The current proposal is for the Treasury to semi-revive the Resolution Trust Corporation (it'll get a different name, prob'ly), only instead of buying out whole companies, it'd only buy those bad loans. The number thrown around in $700B over time (my estimate is 12 years) With these bad loans off their books, banks would have the proper ratios to start lending money for mortgages again, which would firm up the housing market, which would bring back the economy. The money would not "go to Wall Street" and given that because of the "mark to market" accounting rule -- meaning bad loans would be bought at absurd discounts, and eventually resold back to the private sector at slightly less absurd* discounts-- the gummint would almost certainly likely make money in the long haul. At +/- $1500 per year per person it's not cheap, but the alternative, in my opinion, is unthinkable: A second Great Depression. That $1500 is chump change in comparison to the alternative.

The risk right now is not inflation (correctly identified as the growth in the gap between the velocity of money, and GDP; i.e., more and more money chasing relatively fewer goods and services, which manifests itself as, but is NOT defined as being, rising prices) but DEflation. Ignore the price spikes in oil. These are (and have been) purely speculator-driven, and are unsustainable. My guess is that oil will settle around $80-$85 a barrel by the time all this is done. Especially if people would just listen to me and adopt my "mean and green" approach to energy independence. But I digress.

Right now, as financial institutions engage in the unwinding of debt and the selling of stuff to get the cash to make up for that debt drives prices down. Since this includes houses, this also affects the number of industries that depend on housing. They have to lower their costs in order to sell something.

A tax increase -- essentially a massive withdrawal of liquidity -- at this point would be an epic catastrophe, and certainly ensures a Depression, just as the Smoot-Hawley Act did in 1930. I'm not against a board to oversee the entity in charge of the bailout, but I'm not adamantly for it either. That whole limit on CEO compensation sounds nice, but it's locking the barn after the horse is gone. The idiots who looted Fannie Mae and Freddie Mac for tens and hundreds of millions and then bailed out (in varying degrees of disgrace) are already gone. The people needed to clean up the mess simply won't come cheap.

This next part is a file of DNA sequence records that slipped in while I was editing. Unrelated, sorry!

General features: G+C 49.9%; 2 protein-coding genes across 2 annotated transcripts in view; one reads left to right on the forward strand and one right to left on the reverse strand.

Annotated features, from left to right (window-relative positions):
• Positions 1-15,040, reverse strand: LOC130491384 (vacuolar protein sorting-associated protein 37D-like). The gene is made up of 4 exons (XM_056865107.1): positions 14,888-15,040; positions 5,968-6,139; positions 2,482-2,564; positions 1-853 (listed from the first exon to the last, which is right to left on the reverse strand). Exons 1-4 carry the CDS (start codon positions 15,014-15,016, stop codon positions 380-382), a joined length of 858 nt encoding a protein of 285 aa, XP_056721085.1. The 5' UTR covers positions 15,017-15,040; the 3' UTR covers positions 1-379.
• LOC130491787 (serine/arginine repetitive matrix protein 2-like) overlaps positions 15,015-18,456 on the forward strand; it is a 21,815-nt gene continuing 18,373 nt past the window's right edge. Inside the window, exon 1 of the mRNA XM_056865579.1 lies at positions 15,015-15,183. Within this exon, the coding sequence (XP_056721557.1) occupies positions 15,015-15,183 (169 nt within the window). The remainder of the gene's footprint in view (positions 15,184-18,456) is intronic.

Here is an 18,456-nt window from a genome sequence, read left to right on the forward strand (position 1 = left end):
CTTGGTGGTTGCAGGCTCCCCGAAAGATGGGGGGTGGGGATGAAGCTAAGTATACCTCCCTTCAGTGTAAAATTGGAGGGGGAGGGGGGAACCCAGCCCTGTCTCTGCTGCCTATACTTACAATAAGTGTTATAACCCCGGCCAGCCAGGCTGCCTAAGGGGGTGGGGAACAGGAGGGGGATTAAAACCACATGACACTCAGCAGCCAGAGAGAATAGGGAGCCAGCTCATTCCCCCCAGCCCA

The idea of protecting some people under the threat of foreclosure is also something I am not against, especially if these are people who had been making good faith efforts to meet their debt obligations. Not that they should be given any freebies, but there should be some flexibility in restructuring their mortgages commensurate to their ability to pay.

Also, I'm pretty Goldilocks on the issue of regulation. Part of the problem (esp. on the whole "credit swaps" morass) is that some things are utterly unregulated to the extent nobody has any idea how much money is tied up in them, and the other part is that "regular" securities are subject to useless and counterproductive (and contradicting!) regulation. When regulation becomes a barrier to business, people have an incentive to invent new things, seek out loopholes and otherwise escape ANY regulatory oversight. Our regulations need to be fewer and smarter and more evenly distributed. If everything had a few commonsensical regulations, instead of a) none whatsoever, or b) 1283 pages of bureaucratic pig Latin, much of this could have been avoided.

Finally, stocks-wise, I think we're not at rock-bottom. We're probably over the steep part of the down curve, though...but there is still some down to go. At least until the bailout starts bailing out.

-J.

* The general figures thrown around are that the gummint will buy these at +/-30 cents on the dollar, and they will likely be eventually resold at +/- 50 cents on the dollar.